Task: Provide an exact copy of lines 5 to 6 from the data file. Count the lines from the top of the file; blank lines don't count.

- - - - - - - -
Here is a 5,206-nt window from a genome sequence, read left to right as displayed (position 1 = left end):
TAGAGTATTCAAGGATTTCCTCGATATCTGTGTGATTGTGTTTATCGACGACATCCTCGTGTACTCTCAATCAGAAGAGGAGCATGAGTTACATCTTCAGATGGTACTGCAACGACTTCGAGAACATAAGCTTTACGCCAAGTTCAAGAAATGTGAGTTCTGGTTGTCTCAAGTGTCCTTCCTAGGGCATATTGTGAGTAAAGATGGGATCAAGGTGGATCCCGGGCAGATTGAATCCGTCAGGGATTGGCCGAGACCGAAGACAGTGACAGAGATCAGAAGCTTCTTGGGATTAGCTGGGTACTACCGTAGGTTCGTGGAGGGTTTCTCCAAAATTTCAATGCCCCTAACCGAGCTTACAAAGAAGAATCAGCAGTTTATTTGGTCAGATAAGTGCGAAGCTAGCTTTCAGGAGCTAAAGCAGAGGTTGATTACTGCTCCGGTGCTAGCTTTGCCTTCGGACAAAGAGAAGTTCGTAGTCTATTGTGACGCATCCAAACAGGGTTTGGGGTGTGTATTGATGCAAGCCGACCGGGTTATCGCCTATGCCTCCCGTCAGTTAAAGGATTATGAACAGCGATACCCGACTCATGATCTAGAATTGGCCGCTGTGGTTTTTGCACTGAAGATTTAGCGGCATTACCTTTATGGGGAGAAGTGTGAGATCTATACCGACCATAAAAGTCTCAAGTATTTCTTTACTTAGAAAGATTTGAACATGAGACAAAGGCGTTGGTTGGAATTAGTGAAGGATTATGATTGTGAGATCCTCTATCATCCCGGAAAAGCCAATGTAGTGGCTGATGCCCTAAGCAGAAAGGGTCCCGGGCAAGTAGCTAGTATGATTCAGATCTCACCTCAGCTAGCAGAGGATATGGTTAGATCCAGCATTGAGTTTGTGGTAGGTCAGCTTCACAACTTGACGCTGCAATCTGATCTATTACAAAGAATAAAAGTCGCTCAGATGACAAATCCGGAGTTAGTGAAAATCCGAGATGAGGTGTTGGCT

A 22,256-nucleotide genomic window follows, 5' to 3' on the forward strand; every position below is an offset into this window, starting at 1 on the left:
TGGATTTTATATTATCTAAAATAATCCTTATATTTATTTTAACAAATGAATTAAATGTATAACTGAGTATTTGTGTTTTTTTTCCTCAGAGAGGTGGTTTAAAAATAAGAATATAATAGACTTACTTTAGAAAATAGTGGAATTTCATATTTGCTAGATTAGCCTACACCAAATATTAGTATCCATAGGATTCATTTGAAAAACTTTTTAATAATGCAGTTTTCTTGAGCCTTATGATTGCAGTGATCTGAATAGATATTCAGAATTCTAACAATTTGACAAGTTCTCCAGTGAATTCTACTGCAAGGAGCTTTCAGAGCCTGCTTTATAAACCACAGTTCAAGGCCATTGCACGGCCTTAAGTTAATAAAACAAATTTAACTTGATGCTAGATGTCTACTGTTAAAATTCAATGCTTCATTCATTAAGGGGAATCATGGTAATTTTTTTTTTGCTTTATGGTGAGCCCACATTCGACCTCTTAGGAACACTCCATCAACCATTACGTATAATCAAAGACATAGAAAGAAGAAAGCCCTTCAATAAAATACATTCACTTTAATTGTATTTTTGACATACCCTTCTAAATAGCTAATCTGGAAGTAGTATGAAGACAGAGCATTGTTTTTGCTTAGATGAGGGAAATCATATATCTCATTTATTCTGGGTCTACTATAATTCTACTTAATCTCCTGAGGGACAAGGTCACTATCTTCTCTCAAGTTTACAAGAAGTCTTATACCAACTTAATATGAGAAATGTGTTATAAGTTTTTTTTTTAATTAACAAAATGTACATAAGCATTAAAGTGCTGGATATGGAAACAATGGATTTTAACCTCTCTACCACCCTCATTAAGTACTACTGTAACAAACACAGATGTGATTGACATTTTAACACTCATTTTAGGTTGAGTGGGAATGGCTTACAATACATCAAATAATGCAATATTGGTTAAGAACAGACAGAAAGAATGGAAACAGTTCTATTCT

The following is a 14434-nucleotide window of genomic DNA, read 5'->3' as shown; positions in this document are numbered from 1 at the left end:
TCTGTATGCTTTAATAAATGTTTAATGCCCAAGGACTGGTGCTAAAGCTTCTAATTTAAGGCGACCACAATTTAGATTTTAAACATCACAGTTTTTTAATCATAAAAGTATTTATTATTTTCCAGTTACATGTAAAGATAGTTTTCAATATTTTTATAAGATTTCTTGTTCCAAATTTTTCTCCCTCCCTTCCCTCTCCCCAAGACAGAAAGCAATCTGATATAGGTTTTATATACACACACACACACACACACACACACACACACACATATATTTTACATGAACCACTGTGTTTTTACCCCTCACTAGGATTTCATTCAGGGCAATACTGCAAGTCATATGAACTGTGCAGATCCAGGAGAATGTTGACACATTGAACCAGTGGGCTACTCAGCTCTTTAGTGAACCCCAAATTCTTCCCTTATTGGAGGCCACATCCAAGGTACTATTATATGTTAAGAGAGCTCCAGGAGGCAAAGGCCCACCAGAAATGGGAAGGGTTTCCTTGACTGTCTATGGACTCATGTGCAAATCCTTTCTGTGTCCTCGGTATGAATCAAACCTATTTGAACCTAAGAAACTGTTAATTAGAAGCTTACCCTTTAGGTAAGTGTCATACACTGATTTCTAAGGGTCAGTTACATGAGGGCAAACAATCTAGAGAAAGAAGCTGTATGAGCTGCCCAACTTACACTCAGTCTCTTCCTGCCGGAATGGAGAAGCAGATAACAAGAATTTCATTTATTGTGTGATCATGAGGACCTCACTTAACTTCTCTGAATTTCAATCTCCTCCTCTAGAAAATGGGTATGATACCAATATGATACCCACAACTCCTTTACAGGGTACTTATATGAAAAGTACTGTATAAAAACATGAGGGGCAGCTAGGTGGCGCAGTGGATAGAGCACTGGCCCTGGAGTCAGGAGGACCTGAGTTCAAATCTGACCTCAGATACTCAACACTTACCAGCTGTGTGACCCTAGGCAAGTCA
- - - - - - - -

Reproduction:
The following is a 14434-nucleotide window of genomic DNA, read 5'->3' as shown; positions in this document are numbered from 1 at the left end:
TCTGTATGCTTTAATAAATGTTTAATGCCCAAGGACTGGTGCTAAAGCTTCTAATTTAAGGCGACCACAATTTAGATTTTAAACATCACAGTTTTTTAATCATAAAAGTATTTATTATTTTCCAGTTACATGTAAAGATAGTTTTCAATATTTTTATAAGATTTCTTGTTCCAAATTTTTCTCCCTCCCTTCCCTCTCCCCAAGACAGAAAGCAATCTGATATAGGTTTTATATACACACACACACACACACACACACACACACACACATATATTTTACATGAACCACTGTGTTTTTACCCCTCACTAGGATTTCATTCAGGGCAATACTGCAAGTCATATGAACTGTGCAGATCCAGGAGAATGTTGACACATTGAACCAGTGGGCTACTCAGCTCTTTAGTGAACCCCAAATTCTTCCCTTATTGGAGGCCACATCCAAGGTACTATTATATGTTAAGAGAGCTCCAGGAGGCAAAGGCCCACCAGAAATGGGAAGGGTTTCCTTGACTGTCTATGGACTCATGTGCAAATCCTTTCTGTGTCCTCGGTATGAATCAAACCTATTTGAACCTAAGAAACTGTTAATTAGAAGCTTACCCTTTAGGTAAGTGTCATACACTGATTTCTAAGGGTCAGTTACATGAGGGCAAACAATCTAGAGAAAGAAGCTGTATGAGCTGCCCAACTTACACTCAGTCTCTTCCTGCCGGAATGGAGAAGCAGATAACAAGAATTTCATTTATTGTGTGATCATGAGGACCTCACTTAACTTCTCTGAATTTCAATCTCCTCCTCTAGAAAATGGGTATGATACCAATATGATACCCACAACTCCTTTACAGGGTACTTATATGAAAAGTACTGTATAAAAACATGAGGGGCAGCTAGGTGGCGCAGTGGATAGAGCACTGGCCCTGGAGTCAGGAGGACCTGAGTTCAAATCTGACCTCAGATACTCAACACTTACCAGCTGTGTGACCCTAGGCAAGTCA